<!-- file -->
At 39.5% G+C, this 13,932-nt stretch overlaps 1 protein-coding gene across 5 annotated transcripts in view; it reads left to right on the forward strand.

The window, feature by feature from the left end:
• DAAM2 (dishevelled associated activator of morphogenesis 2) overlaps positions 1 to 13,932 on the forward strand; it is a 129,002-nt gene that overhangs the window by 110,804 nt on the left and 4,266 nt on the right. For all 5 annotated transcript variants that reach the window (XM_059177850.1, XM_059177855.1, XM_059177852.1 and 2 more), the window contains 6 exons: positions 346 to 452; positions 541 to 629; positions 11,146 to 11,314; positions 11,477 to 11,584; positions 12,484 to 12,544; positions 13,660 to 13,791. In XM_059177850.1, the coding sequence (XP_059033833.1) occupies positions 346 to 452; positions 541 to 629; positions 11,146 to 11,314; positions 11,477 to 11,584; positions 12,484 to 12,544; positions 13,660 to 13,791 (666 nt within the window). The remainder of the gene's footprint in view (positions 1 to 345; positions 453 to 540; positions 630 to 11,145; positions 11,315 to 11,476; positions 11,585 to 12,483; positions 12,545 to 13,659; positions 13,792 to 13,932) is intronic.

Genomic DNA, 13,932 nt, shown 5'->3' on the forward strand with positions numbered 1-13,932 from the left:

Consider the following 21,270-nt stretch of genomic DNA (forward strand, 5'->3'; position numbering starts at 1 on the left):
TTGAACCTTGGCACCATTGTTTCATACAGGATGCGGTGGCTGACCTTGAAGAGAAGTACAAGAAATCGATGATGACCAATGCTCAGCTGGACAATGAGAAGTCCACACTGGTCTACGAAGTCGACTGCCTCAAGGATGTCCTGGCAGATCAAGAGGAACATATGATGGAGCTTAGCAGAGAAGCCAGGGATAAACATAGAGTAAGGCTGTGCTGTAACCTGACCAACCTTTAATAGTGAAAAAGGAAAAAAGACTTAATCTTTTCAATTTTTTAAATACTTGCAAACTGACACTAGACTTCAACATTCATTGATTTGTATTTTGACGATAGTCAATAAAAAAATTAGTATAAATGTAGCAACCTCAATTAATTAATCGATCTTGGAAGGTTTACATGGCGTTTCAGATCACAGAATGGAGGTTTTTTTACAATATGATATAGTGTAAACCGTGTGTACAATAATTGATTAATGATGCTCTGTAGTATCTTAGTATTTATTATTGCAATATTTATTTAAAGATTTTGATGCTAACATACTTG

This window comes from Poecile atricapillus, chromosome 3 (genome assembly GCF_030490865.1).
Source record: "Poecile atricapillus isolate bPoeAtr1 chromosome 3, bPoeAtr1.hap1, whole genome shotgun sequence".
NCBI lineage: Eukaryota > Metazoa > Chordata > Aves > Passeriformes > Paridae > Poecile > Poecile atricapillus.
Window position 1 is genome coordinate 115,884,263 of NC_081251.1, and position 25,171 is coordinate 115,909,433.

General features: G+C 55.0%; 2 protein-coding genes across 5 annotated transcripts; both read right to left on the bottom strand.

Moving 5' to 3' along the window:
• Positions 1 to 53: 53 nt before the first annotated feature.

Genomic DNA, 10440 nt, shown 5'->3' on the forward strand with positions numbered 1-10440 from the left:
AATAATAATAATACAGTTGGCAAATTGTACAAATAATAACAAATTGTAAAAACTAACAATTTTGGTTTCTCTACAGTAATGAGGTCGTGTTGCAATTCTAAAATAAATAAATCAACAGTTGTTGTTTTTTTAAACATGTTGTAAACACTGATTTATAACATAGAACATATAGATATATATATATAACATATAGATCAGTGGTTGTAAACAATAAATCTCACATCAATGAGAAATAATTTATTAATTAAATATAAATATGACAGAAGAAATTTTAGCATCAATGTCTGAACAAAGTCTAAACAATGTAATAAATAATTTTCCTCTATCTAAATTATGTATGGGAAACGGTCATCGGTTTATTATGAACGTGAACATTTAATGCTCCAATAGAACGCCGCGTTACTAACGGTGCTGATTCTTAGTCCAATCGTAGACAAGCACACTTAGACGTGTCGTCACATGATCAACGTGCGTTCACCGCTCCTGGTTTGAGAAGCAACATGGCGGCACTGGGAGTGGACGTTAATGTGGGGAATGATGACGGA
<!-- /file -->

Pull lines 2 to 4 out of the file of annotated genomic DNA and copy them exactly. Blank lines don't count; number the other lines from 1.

The window, feature by feature from the left end:
• DAAM2 (dishevelled associated activator of morphogenesis 2) overlaps positions 1 to 13,932 on the forward strand; it is a 129,002-nt gene that overhangs the window by 110,804 nt on the left and 4,266 nt on the right. For all 5 annotated transcript variants that reach the window (XM_059177850.1, XM_059177855.1, XM_059177852.1 and 2 more), the window contains 6 exons: positions 346 to 452; positions 541 to 629; positions 11,146 to 11,314; positions 11,477 to 11,584; positions 12,484 to 12,544; positions 13,660 to 13,791. In XM_059177850.1, the coding sequence (XP_059033833.1) occupies positions 346 to 452; positions 541 to 629; positions 11,146 to 11,314; positions 11,477 to 11,584; positions 12,484 to 12,544; positions 13,660 to 13,791 (666 nt within the window). The remainder of the gene's footprint in view (positions 1 to 345; positions 453 to 540; positions 630 to 11,145; positions 11,315 to 11,476; positions 11,585 to 12,483; positions 12,545 to 13,659; positions 13,792 to 13,932) is intronic.

Genomic DNA, 13,932 nt, shown 5'->3' on the forward strand with positions numbered 1-13,932 from the left: